Chelan County opens Moderate Risk Waste Facility Opened to the public December 6

Photos Courtesy Department of Ecology

From left, Kimberly Grieves of the Washington State Department of Ecology; Lalla Przespolewski, City of Entiat councilwoman; Brenda Blanchfield, manager of the solid waste program for Chelan County; Mayor Frank Kuntz of Wenatchee; Rep. Keith Goehner; and incoming Mayor Bob Goedde of Chelan.

People will be able to drop off their household hazardous waste – materials such as used motor oil, antifreeze, oil-based paints, pool chemicals, and pesticides and fertilizers – at the year-round facility for safe disposal.

“We are very excited to be opening this much-needed facility,” said Brenda Blanchfield, manager of the Solid Waste program of Chelan County Public Works. “In the past, the county has held one-day collection events once a year. A permanent facility gives people more opportunities to dispose of their household hazardous wastes in a safe and responsible way and helps keep these materials out of our groundwater and rivers and lakes.”

The 5,000-square-foot facility was built on county-owned property at 3612 Highway 97A in Wenatchee. It is open to all Chelan County residents three days a week, from 9 a.m. to 3 p.m. Thursday through Saturday. The facility is free to residents; however, a $10 contribution per trip is appreciated.

The $2.6 million facility is a project of Chelan County and its partners: the Washington State Department of Ecology, the Washington State Department of Commerce and the cities of Wenatchee, Cashmere, Leavenworth, Chelan and Entiat.

“We could not have completed this project without the help of our community partners,” said Eric Pierson, director/county engineer of Chelan County Public Works. “The project had reached a standstill in 2017, but our partners stepped up to help finance its completion. This facility is a great example of what a community can accomplish when strong partnerships are formed.”

Household hazardous waste, or HHW, is material that should not be thrown in the garbage but instead be disposed of safely at a Moderate Risk Waste Facility or collection event. HHW is labeled with key words such as caution, flammable, corrosive, warning, poisonous, explosive, danger, toxic or reactive.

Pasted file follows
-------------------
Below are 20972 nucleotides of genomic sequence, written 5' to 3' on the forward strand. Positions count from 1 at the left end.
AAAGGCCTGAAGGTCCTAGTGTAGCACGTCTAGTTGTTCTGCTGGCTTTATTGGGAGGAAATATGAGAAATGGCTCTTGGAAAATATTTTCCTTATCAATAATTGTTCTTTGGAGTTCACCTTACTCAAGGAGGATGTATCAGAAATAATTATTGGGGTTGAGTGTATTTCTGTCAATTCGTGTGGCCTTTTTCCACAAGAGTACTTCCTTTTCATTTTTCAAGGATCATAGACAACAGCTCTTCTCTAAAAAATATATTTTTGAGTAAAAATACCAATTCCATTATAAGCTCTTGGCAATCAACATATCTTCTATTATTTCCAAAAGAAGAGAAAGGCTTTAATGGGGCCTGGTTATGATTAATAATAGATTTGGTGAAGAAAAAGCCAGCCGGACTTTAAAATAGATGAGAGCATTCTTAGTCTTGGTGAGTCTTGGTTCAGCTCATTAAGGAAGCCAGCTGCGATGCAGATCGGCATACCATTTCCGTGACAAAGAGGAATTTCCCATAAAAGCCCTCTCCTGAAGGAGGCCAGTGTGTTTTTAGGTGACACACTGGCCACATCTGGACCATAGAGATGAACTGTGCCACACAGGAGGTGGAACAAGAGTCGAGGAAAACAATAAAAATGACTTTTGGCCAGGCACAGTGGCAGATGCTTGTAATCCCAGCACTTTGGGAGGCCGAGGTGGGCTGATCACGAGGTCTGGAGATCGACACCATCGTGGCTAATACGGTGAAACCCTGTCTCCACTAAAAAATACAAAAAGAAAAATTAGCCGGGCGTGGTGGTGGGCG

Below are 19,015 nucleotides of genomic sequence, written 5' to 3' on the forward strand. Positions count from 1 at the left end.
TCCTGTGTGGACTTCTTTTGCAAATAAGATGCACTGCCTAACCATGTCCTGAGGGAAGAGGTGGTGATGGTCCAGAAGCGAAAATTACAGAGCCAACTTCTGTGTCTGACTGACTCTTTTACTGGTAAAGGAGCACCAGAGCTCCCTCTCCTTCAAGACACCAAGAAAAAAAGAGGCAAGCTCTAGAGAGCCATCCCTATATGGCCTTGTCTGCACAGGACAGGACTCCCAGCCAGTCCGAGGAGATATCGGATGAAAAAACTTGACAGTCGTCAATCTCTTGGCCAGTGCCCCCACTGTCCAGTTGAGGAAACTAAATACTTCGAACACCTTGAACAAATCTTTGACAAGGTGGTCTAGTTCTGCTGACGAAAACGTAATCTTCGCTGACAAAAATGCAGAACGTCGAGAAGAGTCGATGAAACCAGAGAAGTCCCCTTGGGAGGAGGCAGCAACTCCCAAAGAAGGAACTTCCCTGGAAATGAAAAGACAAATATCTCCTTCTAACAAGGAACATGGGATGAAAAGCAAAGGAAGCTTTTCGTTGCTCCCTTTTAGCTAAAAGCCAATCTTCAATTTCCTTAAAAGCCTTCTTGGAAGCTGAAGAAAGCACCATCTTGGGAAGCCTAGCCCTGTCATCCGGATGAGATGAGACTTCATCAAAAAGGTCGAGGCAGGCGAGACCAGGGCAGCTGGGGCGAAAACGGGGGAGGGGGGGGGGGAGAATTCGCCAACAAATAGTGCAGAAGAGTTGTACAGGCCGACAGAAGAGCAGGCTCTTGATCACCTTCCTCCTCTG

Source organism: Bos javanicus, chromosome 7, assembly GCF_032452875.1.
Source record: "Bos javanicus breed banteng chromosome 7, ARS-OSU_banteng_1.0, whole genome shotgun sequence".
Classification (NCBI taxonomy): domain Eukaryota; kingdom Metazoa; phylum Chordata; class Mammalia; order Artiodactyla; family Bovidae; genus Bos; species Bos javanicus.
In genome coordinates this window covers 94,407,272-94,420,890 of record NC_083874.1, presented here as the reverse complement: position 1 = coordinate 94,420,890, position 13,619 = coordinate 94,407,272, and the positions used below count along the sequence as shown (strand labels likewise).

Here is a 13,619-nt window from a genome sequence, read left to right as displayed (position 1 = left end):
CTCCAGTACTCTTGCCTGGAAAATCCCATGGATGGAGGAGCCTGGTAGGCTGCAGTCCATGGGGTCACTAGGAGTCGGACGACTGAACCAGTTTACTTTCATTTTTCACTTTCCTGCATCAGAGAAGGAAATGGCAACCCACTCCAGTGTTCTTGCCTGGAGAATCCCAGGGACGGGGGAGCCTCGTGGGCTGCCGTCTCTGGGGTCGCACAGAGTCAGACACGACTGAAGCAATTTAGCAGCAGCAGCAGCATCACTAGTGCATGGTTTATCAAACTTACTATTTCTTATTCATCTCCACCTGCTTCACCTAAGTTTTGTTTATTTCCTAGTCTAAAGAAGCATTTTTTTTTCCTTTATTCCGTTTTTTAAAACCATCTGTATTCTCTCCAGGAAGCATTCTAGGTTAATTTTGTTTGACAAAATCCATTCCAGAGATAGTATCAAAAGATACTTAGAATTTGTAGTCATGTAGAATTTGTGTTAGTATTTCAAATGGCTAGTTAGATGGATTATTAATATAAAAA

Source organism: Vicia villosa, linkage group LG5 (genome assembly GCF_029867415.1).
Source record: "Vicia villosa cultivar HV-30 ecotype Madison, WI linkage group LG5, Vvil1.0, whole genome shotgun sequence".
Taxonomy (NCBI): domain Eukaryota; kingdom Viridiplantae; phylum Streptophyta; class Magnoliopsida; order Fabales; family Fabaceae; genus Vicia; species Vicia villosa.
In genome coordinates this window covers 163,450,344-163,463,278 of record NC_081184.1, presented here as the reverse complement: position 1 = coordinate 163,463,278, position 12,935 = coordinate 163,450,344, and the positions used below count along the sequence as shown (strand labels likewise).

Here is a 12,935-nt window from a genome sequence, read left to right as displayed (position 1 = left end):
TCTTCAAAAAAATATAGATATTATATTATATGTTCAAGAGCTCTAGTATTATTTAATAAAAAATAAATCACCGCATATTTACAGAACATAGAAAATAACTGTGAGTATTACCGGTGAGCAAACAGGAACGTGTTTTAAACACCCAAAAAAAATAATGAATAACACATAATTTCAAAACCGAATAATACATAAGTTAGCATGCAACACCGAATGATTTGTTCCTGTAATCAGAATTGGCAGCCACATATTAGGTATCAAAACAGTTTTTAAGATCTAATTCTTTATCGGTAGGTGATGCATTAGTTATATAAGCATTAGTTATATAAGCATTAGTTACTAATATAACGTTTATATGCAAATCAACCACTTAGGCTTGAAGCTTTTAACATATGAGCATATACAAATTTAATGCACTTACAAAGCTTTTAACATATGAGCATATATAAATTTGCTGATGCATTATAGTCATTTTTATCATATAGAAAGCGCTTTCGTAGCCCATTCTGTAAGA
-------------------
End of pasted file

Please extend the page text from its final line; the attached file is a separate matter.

HHW includes but is not limited to: automotive products, including used motor oil, antifreeze, gas, brake fluid, waxes, batteries and cleaners; home gardening supplies, including pesticides, fertilizers, insecticides, fungicides and herbicides; painting supplies, including oil-based paints and stains, thinners and solvents; kerosene; heating oil; pool and spa chemicals; household cleaners; and fluorescent tubes and bulbs.

Waste collected at the facility will be packed for safe transport and contractor Clean Harbors Environmental of Kent will haul the material away for safe disposal.

Among the facility’s features are a drive-up unloading area for visitors; a reuse area for those materials that are deemed reusable; an office and breakroom area for employees; an emergency wash area; a barrel packing area and lab for material identification; two 200-square-foot storage containers for flammables; and a blast wall for any highly explosive materials that may come in and need temporary storage.

The onsite storm water system also was designed to withstand a 100-year storm event. The system incorporates Low Impact Development design principles that include pervious pavers in the parking areas, an underground storm water chamber and two bio-filtration swells to promote infiltration of onsite-generated storm water.

Secure your HHW safely when transporting

If you are dropping off material at the MRWF, remember these tips for the safe transport of your household hazardous wastes:

                Don’t mix products.

                Keep products in original containers. Label products not in same.

                Secure products so they don’t tip over or leak.

                Containers should be non-leaking and of 5 gallons or less in size.

                Transport similar products upright in cardboard boxes for safety.

                Stay in your vehicle during unloading.

In addition, please remember that the MRWF does not accept latex or water-based paints. Latex paint can be safely disposed of in your residential garbage can if the paint is first hardened with a material such as kitty litter, mulch, sawdust or shredded paper. When the paint is hardened to the consistency of oatmeal, place the can, with its lid off, in your garbage can.

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